With growing footprints and influence, Beijing is dismantling US hegemony in a rapidly-evolving global order.
A tectonic shift occurred last week in the Gulf, taking the world by surprise. After years of severed diplomatic relations, Saudi Arabia and Iran – two regional arch-rivals – buried the hatchet in Beijing in a process mediated by China and agreed to restore diplomatic ties within two months and reduce smear campaigns against each other.
While secret talks and side-track discussions had been going on since April 2021, they did not bear fruit and remained outside public attention. Given the considerable impact of such a development, it is imperative to scrutinise this reconciliation brokered by China and analyse the potential winners, global implications, and impact on US hegemony in the region.
Who wins, who loses
The biggest winner to emerge from the Iran-Saudi reconciliation is China, stamping Beijing’s emergence as the new powerbroker in a changed global order. It also confirmed China’s avowed commitment to global peace and stability.
This commitment was emphasised in Xi Jinping’s keynote speech at the GCC Summit in Riyadh in December 2022, which was initially unwelcome in Tehran. However, a recent meeting between Iran’s President Ebrahim Raisi and Jinping overcome any lingering resentment.
China’s role in brokering this rapprochement has allowed Beijing to deepen economic ties in the region while challenging the traditional American role as the primary mediator of negotiations worldwide.
Although the White House officially welcomed the appeasement between the two arch-rivals, it is reasonable to argue that China’s gain is Washington’s loss as the world shifts towards multipolarity and offers new opportunities for Beijing to display its soft power.
The restoration of diplomatic ties between Iran and Saudi Arabia is expected to bring positive geopolitical and economic outcomes for both countries.
While it may be challenging for Saudi Arabia to deepen economic cooperation with Iran due to concerns about potential backlash from Western nations, resolving the civil war in Yemen is Riyadh’s priority.
A peaceful solution to the Yemeni civil war would significantly alleviate Saudi Arabia’s security and economic concerns, heightened by the highly-publicised Houthi attacks on airports, oil storage facilities, and cities.
For Iran, the reconciliation would bring a different set of positive outcomes. The first benefit for Tehran is to emerge from the deep isolation caused by crippling Western sanctions. In an ideal scenario, de-escalation will create a win-win situation for Saudis and Iranians.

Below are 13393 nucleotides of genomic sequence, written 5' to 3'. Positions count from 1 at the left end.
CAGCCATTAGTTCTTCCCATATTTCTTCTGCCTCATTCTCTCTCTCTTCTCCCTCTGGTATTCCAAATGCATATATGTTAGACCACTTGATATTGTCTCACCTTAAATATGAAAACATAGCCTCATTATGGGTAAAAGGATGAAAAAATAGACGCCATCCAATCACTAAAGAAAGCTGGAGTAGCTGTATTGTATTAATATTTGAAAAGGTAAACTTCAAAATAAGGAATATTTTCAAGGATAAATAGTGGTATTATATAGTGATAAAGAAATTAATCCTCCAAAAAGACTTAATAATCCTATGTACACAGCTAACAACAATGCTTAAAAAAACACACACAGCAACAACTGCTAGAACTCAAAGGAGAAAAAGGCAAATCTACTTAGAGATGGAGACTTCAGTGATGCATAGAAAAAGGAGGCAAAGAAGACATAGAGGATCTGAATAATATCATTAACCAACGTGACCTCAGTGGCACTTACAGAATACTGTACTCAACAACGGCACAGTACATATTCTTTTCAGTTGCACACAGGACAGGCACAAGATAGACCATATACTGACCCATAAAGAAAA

Meanwhile, Israel is not pleased with the current positive climate. The Saudi leadership had previously refrained from openly agreeing to the Abraham Accords brokered by Trump, which would have offered Tel Aviv more legitimacy. Secondly, Tel Aviv has long constructed Iran as the boogeyman to obtain deep concessions from the Gulf countries.
If this rapprochement continues, Israel’s objective of isolating Iran and playing Gulf heavyweights against each other will suffer a significant letdown. “The restoration of relations between the Saudis and Iran is a serious and dangerous development for Israel that represents an Iranian diplomatic victory. It represents a critical blow to efforts to build a regional coalition against Iran,” former Israeli PM Naftali Bennett has said.
Implication for international order
The Iran-Saudi reconciliation has implications for the global balance of power.
As Beijing extends its influence beyond the Asia-Pacific, the world’s largest oil importer flexes its soft power muscles, adopting a diplomatic approach that emphasises peace and stability while daring to meddle in Washington’s Gulf sphere of influence.
This endeavour signals a shift in China’s policy in the Middle East from mere rhetoric to tangible actions. China’s ability to bring both foes to the table exemplifies its newfound role in the multipolar world. This achievement marks a departure from China’s traditional detached approach to more engaged policies, reflecting its ability to deliver concrete results, as demonstrated by its involvement in the GCC Summit.
It is evident that Beijing has moved on from words to actions to illustrate to the international opinion that a multipolar world is becoming a reality, and its dynamics are increasingly palpable.
US’s cautious optimism
The Biden administration officially welcomed the Iran-Saudi deal as a sign of de-escalation in the region. However, some observers note that the US may be disappointed that China has taken the mediation role which Washington has long played.
Furthermore, there are concerns that the US overestimates its influence in the region, as recent signals from the Saudi Crown Prince suggest that Saudi Arabia may not unconditionally align with US interests, as evidenced by its close relations with Moscow.
As a result, US strategy-makers are now dealing with the implications of such a change on its strategic posture in the region.
Over time, Saudi Arabia, Iran, and China’s approaches will be refined. Even so, this event marks new daring and imaginative chessboard moves within the context of a multipolar system.
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